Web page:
Showing posts with label number. Show all posts
Showing posts with label number. Show all posts

Scientists Find Three Viruses to Control Cane Toads

Cane toads are a pest in Australia. They were introduced to kill beetles attacking sugar cane. Unfortunately, they were not interested in the beetle. They ate just about everything else. Native species have been greatly depopulated. Now, their DNA has been sequences. Furthermore, three viruses that destroy only cane toads have been identified.

virus discovery offers means controlling queensland's cane toad virus discovery offers means controlling queensland's cane toad skip sections navigation skip content skip footer network log open menu brisbane times brisbane times close search site sections network home brisbane queensland politics hide subsections federal queensland nsw victoria act western australia business show subsections economy markets companies banking finance business consumer affairs workplace world show subsections north america europe asia middle east oceania central america south america africa national show subsections nsw victoria act western australia opinion property sport show subsections nrl afl rugby union soccer cricket racing golf basketball cycling motorsport tennis athletics swimming boxing sailing netball nfl entertainment show subsections movies tv radio music celebrity books comedy dance musicals opera theatre art design tv guide lifestyle show subsections life relationships health wellness fashion beauty horoscopes money show subsections super retirement investing banking borrowing saving tax planning budgeting insurance education healthcare environment

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advertisement virologist project leader peter white professor microbiology molecular biology unsw viruses converted laboratory turn tables pest found three viruses toad’s genetics potentially used bio-control agents control population professor white finding viruses step towards controlling cane toad population virus cane toads cause chaos delicate ecosystems spreading disease destroying habitats causing food chain instability toads poison native species northern quoll freshwater crocodiles several species lizards snakes professor white virus developed laboratory would field-tested full-scale release ensure impacts native animals genome blueprint animal exact amino acid sequence protein body enzymes work you’ve got ‘deeds house’ bioagent would potentially cull cane toads laboratory-created myxomatosis haemorrhagic virus affecting rabbits culled rabbit population 80 per cent.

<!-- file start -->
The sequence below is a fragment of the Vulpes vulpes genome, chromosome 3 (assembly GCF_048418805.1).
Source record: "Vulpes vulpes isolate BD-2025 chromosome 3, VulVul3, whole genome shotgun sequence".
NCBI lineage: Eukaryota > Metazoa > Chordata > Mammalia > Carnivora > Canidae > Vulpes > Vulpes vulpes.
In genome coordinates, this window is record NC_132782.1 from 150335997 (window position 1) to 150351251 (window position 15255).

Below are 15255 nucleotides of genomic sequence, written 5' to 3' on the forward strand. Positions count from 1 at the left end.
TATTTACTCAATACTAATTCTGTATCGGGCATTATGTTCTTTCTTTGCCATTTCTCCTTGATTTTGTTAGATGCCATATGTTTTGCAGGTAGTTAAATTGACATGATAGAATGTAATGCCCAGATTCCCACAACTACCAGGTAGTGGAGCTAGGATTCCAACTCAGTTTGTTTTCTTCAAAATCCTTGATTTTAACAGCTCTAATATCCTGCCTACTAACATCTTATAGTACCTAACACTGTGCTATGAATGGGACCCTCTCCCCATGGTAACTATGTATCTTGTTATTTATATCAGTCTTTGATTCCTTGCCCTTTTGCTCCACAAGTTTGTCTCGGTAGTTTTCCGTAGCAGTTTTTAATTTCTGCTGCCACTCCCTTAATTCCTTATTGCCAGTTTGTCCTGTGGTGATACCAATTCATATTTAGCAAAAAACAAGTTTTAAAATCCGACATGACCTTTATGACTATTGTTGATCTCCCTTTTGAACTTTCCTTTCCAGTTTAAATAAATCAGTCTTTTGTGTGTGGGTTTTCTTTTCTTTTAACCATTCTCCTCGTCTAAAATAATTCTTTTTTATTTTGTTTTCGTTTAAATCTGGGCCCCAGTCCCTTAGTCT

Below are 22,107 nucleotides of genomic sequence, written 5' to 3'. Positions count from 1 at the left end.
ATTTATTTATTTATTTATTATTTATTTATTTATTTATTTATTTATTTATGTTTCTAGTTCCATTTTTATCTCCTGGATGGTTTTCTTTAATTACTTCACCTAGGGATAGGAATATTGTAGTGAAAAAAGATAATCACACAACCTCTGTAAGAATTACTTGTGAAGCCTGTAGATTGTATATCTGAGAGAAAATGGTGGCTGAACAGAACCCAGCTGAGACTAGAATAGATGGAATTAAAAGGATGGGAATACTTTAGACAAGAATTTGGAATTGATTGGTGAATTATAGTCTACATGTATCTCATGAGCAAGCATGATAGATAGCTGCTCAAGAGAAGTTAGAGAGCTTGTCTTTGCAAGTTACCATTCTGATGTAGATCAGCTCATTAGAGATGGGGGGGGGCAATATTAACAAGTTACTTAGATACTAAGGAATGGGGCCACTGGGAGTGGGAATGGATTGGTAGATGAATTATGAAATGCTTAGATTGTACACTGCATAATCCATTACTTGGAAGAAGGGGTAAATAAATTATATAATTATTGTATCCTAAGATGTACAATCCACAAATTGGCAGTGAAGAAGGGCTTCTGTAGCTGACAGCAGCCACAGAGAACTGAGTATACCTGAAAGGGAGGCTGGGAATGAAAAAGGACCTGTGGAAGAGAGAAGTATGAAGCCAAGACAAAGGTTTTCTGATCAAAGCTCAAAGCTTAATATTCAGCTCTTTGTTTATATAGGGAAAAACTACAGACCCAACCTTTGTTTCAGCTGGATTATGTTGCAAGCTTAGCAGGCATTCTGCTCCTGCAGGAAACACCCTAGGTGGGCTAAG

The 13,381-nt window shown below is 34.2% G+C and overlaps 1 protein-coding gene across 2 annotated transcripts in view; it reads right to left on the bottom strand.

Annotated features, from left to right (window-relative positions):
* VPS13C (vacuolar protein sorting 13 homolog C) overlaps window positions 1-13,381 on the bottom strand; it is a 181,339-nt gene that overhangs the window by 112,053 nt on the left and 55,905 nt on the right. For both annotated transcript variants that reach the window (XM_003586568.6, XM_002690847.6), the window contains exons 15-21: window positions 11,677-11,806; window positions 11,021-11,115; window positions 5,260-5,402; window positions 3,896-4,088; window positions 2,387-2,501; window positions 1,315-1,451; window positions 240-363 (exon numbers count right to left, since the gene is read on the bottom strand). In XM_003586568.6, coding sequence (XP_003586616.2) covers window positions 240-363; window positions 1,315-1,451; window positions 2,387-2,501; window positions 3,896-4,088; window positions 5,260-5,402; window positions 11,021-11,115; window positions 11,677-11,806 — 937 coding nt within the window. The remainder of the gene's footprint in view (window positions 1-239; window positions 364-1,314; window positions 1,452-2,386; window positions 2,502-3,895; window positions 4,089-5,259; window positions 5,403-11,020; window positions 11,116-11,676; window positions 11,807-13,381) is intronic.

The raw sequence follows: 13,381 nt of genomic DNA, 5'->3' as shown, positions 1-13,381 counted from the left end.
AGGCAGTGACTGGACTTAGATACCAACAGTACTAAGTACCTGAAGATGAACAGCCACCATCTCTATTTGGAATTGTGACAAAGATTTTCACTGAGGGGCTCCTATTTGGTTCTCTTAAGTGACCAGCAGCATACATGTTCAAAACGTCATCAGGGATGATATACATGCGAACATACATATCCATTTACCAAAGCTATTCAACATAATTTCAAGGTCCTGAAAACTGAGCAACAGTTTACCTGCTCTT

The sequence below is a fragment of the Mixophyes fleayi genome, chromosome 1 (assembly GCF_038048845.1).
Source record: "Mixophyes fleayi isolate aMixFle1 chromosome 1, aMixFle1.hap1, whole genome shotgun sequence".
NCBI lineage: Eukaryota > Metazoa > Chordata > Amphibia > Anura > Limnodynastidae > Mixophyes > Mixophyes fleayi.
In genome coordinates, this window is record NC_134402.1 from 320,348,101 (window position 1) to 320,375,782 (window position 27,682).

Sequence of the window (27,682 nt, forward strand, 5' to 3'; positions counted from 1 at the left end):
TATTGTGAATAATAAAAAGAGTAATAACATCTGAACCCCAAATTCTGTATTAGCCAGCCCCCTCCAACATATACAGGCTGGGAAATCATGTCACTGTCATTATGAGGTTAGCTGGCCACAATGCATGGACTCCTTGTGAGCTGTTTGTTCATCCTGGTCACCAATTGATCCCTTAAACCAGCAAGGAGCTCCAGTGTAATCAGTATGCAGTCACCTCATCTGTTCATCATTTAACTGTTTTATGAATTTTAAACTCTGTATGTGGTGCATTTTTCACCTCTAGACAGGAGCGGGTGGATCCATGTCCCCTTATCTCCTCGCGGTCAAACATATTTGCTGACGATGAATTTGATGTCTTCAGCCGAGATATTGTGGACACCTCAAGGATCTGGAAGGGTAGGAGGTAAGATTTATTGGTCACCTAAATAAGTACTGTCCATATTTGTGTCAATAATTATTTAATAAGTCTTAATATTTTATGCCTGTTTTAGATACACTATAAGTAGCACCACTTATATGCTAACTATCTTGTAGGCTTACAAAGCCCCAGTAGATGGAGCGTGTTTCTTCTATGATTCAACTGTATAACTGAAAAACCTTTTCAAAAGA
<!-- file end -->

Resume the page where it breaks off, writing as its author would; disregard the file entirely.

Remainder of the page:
team hoped discovery would open frontiers better understand cane toad adapted environment evolved invasive share facebook share twitter share whatsapp send email license article science viewed politics sinkhole rangers monitor landslip hungry queensland beach add shortlist china driving australia trump each other's arms add shortlist environment minister melissa price attacks kristina keneally reef witch hunt add shortlist queensland home aged-care program spared axe add shortlist spyware phone fears dutton pushes security laws add shortlist treasury secretary's double pay day add shortlist loading relationship banned traditional law podcast series team phoebe's view episodes advertisement recommended surf's clive palmer settles million hedges avenue beach house brisbane buyers zero estate close howard smith wharves lifestyle nightcap nip live ripe age national fourth arrest teenager brayden dillon's brutal execution web tic toc remove doubt fix offset nab platinum visa debit foreign currency fee purchases shop online overseas university queensland shouldn't great minds unalike question everything uq mba evening sodastream sparkling water kind planet nab steps planning retirement carnival cruises reasons won’t enjoy cruise powered plista brisbane times twitter facebook instagram rss sites brisbane times sydney morning herald age canberra times watoday australian financial review domain traveller food executive style store fairfax drive adzuna rsvp essential baby essential kids weatherzone classifieds commercial estate oneflare nabo brisbane times contact support advertise newsletters accessibility guide sitemap fairfax media photo sales fairfax syndication fairfax events fairfax careers conditions privacy policy press council copyright © 2018 fairfax media feedback
Cane toad
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Tasmanian Waters is New Home for Gloomy Octopus